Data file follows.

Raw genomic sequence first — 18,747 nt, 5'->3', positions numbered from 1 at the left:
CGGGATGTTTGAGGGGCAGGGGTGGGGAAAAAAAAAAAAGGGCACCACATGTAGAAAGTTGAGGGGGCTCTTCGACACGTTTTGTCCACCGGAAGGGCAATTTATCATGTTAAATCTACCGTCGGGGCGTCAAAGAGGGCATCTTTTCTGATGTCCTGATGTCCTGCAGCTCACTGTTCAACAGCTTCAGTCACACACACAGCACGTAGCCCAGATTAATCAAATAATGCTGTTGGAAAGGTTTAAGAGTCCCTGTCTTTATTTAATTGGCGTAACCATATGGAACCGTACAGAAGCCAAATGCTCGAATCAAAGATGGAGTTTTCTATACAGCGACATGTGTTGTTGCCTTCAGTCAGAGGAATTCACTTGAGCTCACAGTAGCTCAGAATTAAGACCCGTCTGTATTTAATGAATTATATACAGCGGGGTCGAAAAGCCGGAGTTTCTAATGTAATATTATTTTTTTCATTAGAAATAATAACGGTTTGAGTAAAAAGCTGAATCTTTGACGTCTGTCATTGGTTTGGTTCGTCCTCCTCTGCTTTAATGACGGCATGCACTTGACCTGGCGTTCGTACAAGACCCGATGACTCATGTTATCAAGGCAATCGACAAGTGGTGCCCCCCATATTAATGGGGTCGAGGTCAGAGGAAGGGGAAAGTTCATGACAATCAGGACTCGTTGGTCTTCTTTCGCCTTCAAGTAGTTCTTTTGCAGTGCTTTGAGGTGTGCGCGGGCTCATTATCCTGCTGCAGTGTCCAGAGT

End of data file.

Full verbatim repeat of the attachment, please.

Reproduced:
Raw genomic sequence first — 18,747 nt, 5'->3', positions numbered from 1 at the left:
CGGGATGTTTGAGGGGCAGGGGTGGGGAAAAAAAAAAAAGGGCACCACATGTAGAAAGTTGAGGGGGCTCTTCGACACGTTTTGTCCACCGGAAGGGCAATTTATCATGTTAAATCTACCGTCGGGGCGTCAAAGAGGGCATCTTTTCTGATGTCCTGATGTCCTGCAGCTCACTGTTCAACAGCTTCAGTCACACACACAGCACGTAGCCCAGATTAATCAAATAATGCTGTTGGAAAGGTTTAAGAGTCCCTGTCTTTATTTAATTGGCGTAACCATATGGAACCGTACAGAAGCCAAATGCTCGAATCAAAGATGGAGTTTTCTATACAGCGACATGTGTTGTTGCCTTCAGTCAGAGGAATTCACTTGAGCTCACAGTAGCTCAGAATTAAGACCCGTCTGTATTTAATGAATTATATACAGCGGGGTCGAAAAGCCGGAGTTTCTAATGTAATATTATTTTTTTCATTAGAAATAATAACGGTTTGAGTAAAAAGCTGAATCTTTGACGTCTGTCATTGGTTTGGTTCGTCCTCCTCTGCTTTAATGACGGCATGCACTTGACCTGGCGTTCGTACAAGACCCGATGACTCATGTTATCAAGGCAATCGACAAGTGGTGCCCCCCATATTAATGGGGTCGAGGTCAGAGGAAGGGGAAAGTTCATGACAATCAGGACTCGTTGGTCTTCTTTCGCCTTCAAGTAGTTCTTTTGCAGTGCTTTGAGGTGTGCGCGGGCTCATTATCCTGCTGCAGTGTCCAGAGT